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It's a whole thing.

So...yeah. Because the flick isn't bogged down by all that much of a story, there's nothing to distract Napoleon Dynamite from being inhumanly funny. There's literally not a scene in the entire movie that doesn't out something that's instantly quotable. Napoleon Dynamite was shot in the same off-kilter little Idaho town where it's set, and the flick does feel like it has that Midwestern sort of work ethic. This isn't a comedy that's constantly mugging to the camera or leaning on Dr. Demento carnival music to remind the audience when they're supposed to giggle. It's sense of humor is brilliantly dry, understated, and unrelentingly quirky. Even the way Napoleon hunches over before awkwardly darting away -- as he does over and over again -- cracks me up.

Napoleon Dynamite is a love-it-or-hate-it movie, and dollars to doughnuts, you've been subjected to enough bad impressions or out-of-left-field quotes to know the sort of deep, dark obsession it can spark in its fans. I have to admit that the sheer overexposure has kind of smeared away some of the foam from my frothing-at-the-mouth fandom, so as much as I appreciate its off-kilter approach to comedy, I'm not nearly as smitten with Napoleon Dynamite these days as I was back in 2004. I'm really jaded and cynical, though, so don't pretend like I know anything.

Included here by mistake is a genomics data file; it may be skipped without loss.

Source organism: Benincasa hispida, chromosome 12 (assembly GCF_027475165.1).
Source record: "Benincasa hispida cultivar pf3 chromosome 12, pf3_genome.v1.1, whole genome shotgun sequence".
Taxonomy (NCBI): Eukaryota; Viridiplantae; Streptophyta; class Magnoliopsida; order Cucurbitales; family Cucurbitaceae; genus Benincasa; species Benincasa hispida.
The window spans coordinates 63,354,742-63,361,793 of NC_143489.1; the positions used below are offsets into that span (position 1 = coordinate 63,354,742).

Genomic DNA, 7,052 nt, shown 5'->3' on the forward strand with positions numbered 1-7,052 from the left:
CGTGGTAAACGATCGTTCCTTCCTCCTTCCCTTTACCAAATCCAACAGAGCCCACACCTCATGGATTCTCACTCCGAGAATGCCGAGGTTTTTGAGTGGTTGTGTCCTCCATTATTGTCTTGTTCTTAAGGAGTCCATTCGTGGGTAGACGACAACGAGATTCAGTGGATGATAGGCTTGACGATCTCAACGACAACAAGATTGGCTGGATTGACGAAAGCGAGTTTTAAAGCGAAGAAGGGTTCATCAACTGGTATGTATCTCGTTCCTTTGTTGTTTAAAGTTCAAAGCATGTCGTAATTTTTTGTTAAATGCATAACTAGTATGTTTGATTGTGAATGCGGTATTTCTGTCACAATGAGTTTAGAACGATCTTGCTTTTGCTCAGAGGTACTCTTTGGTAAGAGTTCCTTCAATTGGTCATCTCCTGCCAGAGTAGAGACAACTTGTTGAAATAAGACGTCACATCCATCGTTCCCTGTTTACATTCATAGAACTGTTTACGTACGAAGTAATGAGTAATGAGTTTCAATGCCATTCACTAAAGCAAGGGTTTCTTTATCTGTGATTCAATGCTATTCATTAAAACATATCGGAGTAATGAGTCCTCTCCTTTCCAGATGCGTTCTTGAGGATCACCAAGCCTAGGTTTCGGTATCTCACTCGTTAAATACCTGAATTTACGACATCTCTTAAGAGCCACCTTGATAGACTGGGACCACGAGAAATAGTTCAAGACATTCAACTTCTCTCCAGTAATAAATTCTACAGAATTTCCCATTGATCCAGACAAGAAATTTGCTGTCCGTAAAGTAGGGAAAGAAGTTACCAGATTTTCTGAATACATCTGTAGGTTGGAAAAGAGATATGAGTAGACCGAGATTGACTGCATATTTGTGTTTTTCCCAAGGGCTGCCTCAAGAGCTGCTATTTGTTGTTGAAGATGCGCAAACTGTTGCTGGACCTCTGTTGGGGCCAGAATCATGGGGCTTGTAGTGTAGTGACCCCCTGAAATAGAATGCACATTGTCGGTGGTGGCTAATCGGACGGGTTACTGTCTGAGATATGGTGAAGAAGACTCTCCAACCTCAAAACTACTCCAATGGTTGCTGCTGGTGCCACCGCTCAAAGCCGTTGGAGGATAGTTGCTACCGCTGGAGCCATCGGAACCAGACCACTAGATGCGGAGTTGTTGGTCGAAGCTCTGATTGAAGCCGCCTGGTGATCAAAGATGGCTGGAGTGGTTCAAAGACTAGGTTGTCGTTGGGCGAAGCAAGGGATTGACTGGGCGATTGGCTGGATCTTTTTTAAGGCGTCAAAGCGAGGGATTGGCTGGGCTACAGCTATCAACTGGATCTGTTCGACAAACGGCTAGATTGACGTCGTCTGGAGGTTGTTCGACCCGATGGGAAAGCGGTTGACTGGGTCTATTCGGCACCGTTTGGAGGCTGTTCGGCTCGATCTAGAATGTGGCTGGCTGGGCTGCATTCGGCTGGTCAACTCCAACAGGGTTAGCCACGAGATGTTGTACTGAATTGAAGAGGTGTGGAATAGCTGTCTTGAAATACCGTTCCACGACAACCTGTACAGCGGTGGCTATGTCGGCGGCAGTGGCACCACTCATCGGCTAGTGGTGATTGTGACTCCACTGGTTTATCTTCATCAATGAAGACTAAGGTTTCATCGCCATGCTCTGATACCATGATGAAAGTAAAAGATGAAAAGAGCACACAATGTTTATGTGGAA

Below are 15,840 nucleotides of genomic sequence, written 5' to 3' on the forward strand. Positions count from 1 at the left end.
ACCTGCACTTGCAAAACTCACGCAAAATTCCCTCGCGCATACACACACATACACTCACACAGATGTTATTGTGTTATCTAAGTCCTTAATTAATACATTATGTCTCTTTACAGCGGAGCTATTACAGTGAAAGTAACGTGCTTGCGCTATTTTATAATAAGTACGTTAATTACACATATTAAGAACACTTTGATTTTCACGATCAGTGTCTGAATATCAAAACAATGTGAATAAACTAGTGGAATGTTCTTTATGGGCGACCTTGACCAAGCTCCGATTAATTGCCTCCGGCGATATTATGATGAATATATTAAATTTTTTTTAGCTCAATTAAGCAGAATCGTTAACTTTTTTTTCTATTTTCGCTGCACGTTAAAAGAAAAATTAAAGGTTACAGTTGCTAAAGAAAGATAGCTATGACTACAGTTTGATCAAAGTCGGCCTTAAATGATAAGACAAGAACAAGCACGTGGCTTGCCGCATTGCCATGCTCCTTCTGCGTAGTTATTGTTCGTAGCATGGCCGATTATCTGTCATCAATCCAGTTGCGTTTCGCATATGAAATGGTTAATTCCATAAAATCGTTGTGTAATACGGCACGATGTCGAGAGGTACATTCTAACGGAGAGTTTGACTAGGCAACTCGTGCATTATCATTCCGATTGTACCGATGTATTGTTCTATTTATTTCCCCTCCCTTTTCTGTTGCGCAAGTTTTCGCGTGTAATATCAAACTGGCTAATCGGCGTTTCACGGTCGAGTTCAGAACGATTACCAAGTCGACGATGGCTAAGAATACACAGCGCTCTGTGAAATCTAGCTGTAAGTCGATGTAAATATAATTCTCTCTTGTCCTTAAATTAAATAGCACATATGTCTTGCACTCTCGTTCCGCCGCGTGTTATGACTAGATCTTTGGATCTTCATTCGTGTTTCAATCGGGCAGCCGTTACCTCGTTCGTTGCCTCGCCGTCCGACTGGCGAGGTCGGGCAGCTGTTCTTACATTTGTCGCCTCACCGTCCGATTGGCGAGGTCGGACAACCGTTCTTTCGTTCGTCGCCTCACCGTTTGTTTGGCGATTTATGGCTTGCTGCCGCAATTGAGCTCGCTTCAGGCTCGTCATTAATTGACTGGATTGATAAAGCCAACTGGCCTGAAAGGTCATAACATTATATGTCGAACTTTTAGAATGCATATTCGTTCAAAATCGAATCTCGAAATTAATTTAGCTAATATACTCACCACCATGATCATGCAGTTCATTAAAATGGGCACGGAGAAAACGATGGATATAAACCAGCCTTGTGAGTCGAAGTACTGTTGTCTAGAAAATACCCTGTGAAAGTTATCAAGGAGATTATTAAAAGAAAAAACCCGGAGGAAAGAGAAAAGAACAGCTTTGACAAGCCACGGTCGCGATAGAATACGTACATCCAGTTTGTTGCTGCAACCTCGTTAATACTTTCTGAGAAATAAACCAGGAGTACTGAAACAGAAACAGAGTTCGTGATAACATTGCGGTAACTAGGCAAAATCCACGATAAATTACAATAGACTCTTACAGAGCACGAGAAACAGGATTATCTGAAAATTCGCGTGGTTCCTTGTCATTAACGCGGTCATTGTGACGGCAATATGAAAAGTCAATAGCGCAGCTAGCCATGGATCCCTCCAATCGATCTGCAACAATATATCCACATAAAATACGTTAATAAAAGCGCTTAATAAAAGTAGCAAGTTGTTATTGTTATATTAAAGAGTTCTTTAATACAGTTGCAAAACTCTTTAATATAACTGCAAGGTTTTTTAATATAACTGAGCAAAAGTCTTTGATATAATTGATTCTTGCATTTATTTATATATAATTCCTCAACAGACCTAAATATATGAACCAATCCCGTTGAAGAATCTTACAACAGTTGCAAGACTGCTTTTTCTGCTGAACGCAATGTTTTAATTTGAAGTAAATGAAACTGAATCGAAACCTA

Napoleon Dynamite is the Lay's Potato Chips of quirky indie comedies: if you can stomach that first bite, I betcha can't watch just once. Sometimes pop culture really does get it right. Recommended.

Napoleon Dynamite was shot independently and on the cheap, and...yeah, this Blu-ray disc kinda looks it too. Contrast tends to be drab and lifeless, and the photography's a good bit softer than usual. The movie was shot on fairly grainy stock, and its subdued palette skews towards the dull and pasty. That low-key approach actually services Napoleon Dynamite pretty well, and I'd chalk myself up as a fan of its cinematography; it doesn't spastically flail its arms around and draw attention to itself, but there's some really slick framing in here. It just doesn't make for all that much in the way of a Blu-ray disc to grab off the shelf and show off your overpriced home theater rig. 'Sbetter than a DVD but not really up to what usually springs to mind for these sorts of shiny, newly-minted five-inch discs.

Napoleon Dynamite is lightly letterboxed to an aspect ratio of 1.85:1, and its AVC encode is given enough headroom to spread comfortably across this dual layer Blu-ray disc.